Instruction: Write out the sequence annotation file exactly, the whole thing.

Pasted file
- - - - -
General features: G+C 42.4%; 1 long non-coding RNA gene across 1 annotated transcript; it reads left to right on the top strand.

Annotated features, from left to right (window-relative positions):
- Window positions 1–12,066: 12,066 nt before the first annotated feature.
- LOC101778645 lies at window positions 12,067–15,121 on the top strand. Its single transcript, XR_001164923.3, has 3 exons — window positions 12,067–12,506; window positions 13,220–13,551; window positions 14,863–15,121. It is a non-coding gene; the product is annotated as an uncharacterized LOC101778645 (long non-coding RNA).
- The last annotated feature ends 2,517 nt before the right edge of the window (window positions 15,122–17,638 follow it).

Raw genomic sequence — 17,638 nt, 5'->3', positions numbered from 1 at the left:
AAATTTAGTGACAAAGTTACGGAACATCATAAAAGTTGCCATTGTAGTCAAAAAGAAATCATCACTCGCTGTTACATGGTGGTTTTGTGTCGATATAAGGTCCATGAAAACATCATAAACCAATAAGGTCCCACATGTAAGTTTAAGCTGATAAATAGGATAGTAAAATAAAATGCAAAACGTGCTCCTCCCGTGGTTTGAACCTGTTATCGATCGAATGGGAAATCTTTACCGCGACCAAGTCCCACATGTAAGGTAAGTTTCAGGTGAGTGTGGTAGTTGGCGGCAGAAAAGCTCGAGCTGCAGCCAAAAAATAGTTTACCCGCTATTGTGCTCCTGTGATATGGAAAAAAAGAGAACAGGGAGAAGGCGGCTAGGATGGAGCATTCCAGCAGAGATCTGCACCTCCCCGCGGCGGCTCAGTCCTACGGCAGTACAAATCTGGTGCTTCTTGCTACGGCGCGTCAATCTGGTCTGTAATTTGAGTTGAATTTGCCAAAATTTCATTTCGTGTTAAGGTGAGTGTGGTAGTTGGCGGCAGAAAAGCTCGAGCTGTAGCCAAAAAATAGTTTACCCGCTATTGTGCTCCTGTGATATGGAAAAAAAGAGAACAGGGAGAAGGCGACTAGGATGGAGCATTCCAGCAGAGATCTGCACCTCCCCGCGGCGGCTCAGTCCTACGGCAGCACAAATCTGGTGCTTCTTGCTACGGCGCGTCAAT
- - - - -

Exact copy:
General features: G+C 42.4%; 1 long non-coding RNA gene across 1 annotated transcript; it reads left to right on the top strand.

Annotated features, from left to right (window-relative positions):
- Window positions 1–12,066: 12,066 nt before the first annotated feature.
- LOC101778645 lies at window positions 12,067–15,121 on the top strand. Its single transcript, XR_001164923.3, has 3 exons — window positions 12,067–12,506; window positions 13,220–13,551; window positions 14,863–15,121. It is a non-coding gene; the product is annotated as an uncharacterized LOC101778645 (long non-coding RNA).
- The last annotated feature ends 2,517 nt before the right edge of the window (window positions 15,122–17,638 follow it).

Raw genomic sequence — 17,638 nt, 5'->3', positions numbered from 1 at the left:
AAATTTAGTGACAAAGTTACGGAACATCATAAAAGTTGCCATTGTAGTCAAAAAGAAATCATCACTCGCTGTTACATGGTGGTTTTGTGTCGATATAAGGTCCATGAAAACATCATAAACCAATAAGGTCCCACATGTAAGTTTAAGCTGATAAATAGGATAGTAAAATAAAATGCAAAACGTGCTCCTCCCGTGGTTTGAACCTGTTATCGATCGAATGGGAAATCTTTACCGCGACCAAGTCCCACATGTAAGGTAAGTTTCAGGTGAGTGTGGTAGTTGGCGGCAGAAAAGCTCGAGCTGCAGCCAAAAAATAGTTTACCCGCTATTGTGCTCCTGTGATATGGAAAAAAAGAGAACAGGGAGAAGGCGGCTAGGATGGAGCATTCCAGCAGAGATCTGCACCTCCCCGCGGCGGCTCAGTCCTACGGCAGTACAAATCTGGTGCTTCTTGCTACGGCGCGTCAATCTGGTCTGTAATTTGAGTTGAATTTGCCAAAATTTCATTTCGTGTTAAGGTGAGTGTGGTAGTTGGCGGCAGAAAAGCTCGAGCTGTAGCCAAAAAATAGTTTACCCGCTATTGTGCTCCTGTGATATGGAAAAAAAGAGAACAGGGAGAAGGCGACTAGGATGGAGCATTCCAGCAGAGATCTGCACCTCCCCGCGGCGGCTCAGTCCTACGGCAGCACAAATCTGGTGCTTCTTGCTACGGCGCGTCAAT